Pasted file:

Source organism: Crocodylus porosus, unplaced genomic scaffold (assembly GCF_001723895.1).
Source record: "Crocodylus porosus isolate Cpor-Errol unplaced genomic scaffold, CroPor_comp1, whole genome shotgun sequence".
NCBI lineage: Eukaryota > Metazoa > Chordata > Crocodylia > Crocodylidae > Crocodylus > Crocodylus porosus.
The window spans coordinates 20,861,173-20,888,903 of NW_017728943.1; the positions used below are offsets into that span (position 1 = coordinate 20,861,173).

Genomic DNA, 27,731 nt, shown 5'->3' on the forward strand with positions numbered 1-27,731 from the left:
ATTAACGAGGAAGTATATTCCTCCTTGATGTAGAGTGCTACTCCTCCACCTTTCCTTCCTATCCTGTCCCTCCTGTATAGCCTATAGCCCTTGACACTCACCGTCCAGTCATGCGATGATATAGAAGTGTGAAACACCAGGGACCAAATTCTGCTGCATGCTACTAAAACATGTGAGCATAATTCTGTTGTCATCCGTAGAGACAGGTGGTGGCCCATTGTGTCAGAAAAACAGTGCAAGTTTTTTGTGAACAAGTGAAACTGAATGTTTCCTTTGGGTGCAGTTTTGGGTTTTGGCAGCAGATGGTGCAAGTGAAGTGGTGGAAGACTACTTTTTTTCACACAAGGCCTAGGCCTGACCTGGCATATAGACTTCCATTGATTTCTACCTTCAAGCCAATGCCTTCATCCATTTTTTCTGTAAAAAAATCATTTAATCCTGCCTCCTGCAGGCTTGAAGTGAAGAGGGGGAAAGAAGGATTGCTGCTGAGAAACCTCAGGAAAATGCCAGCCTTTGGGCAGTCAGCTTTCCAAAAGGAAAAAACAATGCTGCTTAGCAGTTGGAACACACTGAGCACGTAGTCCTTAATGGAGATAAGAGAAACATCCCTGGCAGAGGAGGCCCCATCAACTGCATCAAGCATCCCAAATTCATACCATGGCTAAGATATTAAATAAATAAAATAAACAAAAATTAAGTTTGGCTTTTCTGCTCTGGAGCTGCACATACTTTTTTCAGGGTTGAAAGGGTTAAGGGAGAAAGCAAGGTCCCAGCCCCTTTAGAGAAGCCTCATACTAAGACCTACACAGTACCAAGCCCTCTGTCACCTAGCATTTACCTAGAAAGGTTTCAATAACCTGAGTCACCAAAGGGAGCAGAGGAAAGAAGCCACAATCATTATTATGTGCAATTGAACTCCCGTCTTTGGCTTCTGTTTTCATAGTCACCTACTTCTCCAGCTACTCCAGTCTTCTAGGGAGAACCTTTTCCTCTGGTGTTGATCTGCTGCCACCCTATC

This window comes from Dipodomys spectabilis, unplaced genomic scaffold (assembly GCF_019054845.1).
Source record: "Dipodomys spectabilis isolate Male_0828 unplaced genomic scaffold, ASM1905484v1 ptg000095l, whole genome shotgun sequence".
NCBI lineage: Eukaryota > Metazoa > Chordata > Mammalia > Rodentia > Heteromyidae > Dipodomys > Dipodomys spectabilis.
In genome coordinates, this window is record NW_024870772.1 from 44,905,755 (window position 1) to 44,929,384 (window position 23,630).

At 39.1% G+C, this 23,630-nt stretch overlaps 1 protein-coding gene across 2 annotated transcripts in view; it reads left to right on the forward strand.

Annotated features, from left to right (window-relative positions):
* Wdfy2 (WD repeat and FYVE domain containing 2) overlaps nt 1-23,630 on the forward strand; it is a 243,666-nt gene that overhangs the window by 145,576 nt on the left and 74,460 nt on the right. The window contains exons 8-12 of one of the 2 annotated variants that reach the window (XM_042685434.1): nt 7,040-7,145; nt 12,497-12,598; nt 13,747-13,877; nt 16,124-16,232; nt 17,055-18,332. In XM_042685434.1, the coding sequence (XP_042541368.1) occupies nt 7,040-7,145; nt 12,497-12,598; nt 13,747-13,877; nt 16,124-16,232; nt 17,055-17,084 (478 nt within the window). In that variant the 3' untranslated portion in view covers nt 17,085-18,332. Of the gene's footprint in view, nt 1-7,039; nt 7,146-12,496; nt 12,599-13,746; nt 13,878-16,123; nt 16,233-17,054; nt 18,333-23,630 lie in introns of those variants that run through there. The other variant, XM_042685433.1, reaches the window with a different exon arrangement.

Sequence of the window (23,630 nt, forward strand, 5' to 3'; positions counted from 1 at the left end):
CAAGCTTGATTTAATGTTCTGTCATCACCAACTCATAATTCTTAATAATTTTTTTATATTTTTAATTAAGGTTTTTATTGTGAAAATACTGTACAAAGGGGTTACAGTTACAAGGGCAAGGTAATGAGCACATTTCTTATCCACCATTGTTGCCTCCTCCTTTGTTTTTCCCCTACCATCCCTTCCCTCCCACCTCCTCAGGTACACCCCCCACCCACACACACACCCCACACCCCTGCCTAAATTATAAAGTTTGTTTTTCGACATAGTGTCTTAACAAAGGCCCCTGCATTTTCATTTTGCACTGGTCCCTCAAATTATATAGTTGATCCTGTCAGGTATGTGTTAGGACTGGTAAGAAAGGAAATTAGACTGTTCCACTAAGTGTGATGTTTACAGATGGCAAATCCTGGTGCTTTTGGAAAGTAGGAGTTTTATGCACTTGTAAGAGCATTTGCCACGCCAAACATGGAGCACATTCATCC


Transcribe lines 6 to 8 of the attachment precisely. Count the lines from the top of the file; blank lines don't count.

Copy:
ATTAACGAGGAAGTATATTCCTCCTTGATGTAGAGTGCTACTCCTCCACCTTTCCTTCCTATCCTGTCCCTCCTGTATAGCCTATAGCCCTTGACACTCACCGTCCAGTCATGCGATGATATAGAAGTGTGAAACACCAGGGACCAAATTCTGCTGCATGCTACTAAAACATGTGAGCATAATTCTGTTGTCATCCGTAGAGACAGGTGGTGGCCCATTGTGTCAGAAAAACAGTGCAAGTTTTTTGTGAACAAGTGAAACTGAATGTTTCCTTTGGGTGCAGTTTTGGGTTTTGGCAGCAGATGGTGCAAGTGAAGTGGTGGAAGACTACTTTTTTTCACACAAGGCCTAGGCCTGACCTGGCATATAGACTTCCATTGATTTCTACCTTCAAGCCAATGCCTTCATCCATTTTTTCTGTAAAAAAATCATTTAATCCTGCCTCCTGCAGGCTTGAAGTGAAGAGGGGGAAAGAAGGATTGCTGCTGAGAAACCTCAGGAAAATGCCAGCCTTTGGGCAGTCAGCTTTCCAAAAGGAAAAAACAATGCTGCTTAGCAGTTGGAACACACTGAGCACGTAGTCCTTAATGGAGATAAGAGAAACATCCCTGGCAGAGGAGGCCCCATCAACTGCATCAAGCATCCCAAATTCATACCATGGCTAAGATATTAAATAAATAAAATAAACAAAAATTAAGTTTGGCTTTTCTGCTCTGGAGCTGCACATACTTTTTTCAGGGTTGAAAGGGTTAAGGGAGAAAGCAAGGTCCCAGCCCCTTTAGAGAAGCCTCATACTAAGACCTACACAGTACCAAGCCCTCTGTCACCTAGCATTTACCTAGAAAGGTTTCAATAACCTGAGTCACCAAAGGGAGCAGAGGAAAGAAGCCACAATCATTATTATGTGCAATTGAACTCCCGTCTTTGGCTTCTGTTTTCATAGTCACCTACTTCTCCAGCTACTCCAGTCTTCTAGGGAGAACCTTTTCCTCTGGTGTTGATCTGCTGCCACCCTATC

This window comes from Dipodomys spectabilis, unplaced genomic scaffold (assembly GCF_019054845.1).
Source record: "Dipodomys spectabilis isolate Male_0828 unplaced genomic scaffold, ASM1905484v1 ptg000095l, whole genome shotgun sequence".